Jan Fabre was born in 1958 in Antwerp where he lives and works. In his research the study of the human body and its transformations prevails through the extreme exploration of human corporeity. Metamorphosis is a key concept in Fabre’s body of work, in which human and animal life are in constant interaction.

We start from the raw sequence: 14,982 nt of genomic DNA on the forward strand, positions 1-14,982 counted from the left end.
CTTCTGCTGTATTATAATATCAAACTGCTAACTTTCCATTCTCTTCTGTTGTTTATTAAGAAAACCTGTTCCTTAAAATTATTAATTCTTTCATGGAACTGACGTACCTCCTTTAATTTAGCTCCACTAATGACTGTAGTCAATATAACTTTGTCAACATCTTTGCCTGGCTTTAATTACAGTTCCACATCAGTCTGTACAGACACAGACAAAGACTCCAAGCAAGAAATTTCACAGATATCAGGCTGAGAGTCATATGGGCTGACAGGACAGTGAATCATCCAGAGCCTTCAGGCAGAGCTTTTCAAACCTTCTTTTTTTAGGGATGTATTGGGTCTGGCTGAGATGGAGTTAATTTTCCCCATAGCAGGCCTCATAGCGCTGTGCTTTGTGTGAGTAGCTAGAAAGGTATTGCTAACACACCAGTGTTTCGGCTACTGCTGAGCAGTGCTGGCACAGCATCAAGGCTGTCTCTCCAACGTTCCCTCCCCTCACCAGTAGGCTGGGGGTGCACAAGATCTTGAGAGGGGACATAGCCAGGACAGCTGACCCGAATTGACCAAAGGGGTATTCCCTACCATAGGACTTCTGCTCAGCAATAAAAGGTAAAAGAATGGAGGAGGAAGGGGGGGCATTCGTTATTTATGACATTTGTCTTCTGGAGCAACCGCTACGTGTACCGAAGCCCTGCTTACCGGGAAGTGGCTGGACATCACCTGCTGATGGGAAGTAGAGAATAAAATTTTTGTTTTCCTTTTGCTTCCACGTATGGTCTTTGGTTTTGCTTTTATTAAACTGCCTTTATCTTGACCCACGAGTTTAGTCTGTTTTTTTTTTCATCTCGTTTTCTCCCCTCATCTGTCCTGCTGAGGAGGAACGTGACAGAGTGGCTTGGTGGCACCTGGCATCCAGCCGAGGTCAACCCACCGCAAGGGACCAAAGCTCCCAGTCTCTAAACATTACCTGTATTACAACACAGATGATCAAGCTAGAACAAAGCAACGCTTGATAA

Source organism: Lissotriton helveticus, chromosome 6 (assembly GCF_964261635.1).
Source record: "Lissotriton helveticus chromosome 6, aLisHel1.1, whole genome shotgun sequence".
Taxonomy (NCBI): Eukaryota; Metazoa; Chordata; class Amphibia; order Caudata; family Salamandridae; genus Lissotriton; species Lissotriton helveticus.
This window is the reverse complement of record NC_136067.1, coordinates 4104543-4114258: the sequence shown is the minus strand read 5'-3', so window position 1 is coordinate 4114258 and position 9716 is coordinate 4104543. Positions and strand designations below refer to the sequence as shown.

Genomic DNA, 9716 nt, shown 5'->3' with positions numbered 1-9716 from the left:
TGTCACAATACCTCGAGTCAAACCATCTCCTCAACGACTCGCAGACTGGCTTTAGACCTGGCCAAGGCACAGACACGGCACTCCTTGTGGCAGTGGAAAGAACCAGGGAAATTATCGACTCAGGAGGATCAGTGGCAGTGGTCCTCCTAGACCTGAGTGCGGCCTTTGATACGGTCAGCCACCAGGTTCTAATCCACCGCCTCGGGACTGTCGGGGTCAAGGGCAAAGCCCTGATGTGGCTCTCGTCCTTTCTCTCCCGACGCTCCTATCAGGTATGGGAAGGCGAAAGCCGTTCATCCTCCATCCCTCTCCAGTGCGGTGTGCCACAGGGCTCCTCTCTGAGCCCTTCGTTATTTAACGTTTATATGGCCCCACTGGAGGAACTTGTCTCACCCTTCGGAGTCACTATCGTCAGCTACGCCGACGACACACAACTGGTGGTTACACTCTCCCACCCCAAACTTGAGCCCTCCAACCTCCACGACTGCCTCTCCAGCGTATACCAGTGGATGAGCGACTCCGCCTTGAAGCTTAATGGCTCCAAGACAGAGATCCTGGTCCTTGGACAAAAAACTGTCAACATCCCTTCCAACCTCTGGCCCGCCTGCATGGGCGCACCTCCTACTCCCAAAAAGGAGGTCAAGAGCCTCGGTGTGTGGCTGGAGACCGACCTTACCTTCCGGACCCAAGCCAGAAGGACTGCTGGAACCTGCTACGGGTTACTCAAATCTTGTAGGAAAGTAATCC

He studied at the Municipal Institute of Decorative Arts and the Royal Academy of Fine Arts in Antwerp. A kinsman of the famous entomologist Jean-Henry Fabre, he became attracted to the study of nature at a very young age and developed a true passion for the sciences, entomology in particular. The use of insects is a distinctive feature of his work where man, nature, and their mutual relations are his favorite themes. The beetle, an animal that appears frequently in his work, is a symbol of metamorphosis for Fabre: «Beetles are characterized by both an incredible instinct to death and a vitality, that enables them to change their physical features. After several stages of development, their body suddenly stops growing, to be born again and start with a new form […]. It is a kind of passage, that bears the promise of a new and better life in itself. In my research about the nature of future man, I’m inspired by beetles’ evolution, behavior and features» (Achille Bonito Oliva interviews Jan Fabre, 2008). Some of these works are: Beekeeper (1998-99), Strategy Field (Waterloo) (1998), Gravetomb (swords, skulls and crosses) (2000) and A Tribute to Belgian Congo (2010-2011). His artistic language has an all-absorbing and interdisciplinary character: he has created a highly personal world with its own rules and laws, as well as its own characters, symbols and recurring motifs. He is known throughout the world also as a choreographer, film director and writer. The many prestigious venues where his works have been displayed include the Venice Biennale (1984, 1990, 2003); Documenta (1987, 1992), Kassel; Musée du Louvre (2008), Paris; Kunsthistorisches Museum (2011), Vienna; Royal Museums of Fine Arts of Belgium (2012), Brussels; MAXXI (2013), Rome; Pinchuk Art Centre (2014), Kiev; Espace Louis Vuitton (2015), Tokyo; Palazzo Vecchio (2016), Florence; and The Hermitage Museum (2016), St. Petersburg. Most recently he has also exhibited his works in cities such as Amsterdam, Krakow, Geneva, Lyon, London, Padua, Paris, Rome, Rotterdam, Stockholm, Tokyo and Venice. He won the Pino Pascali Award (2008).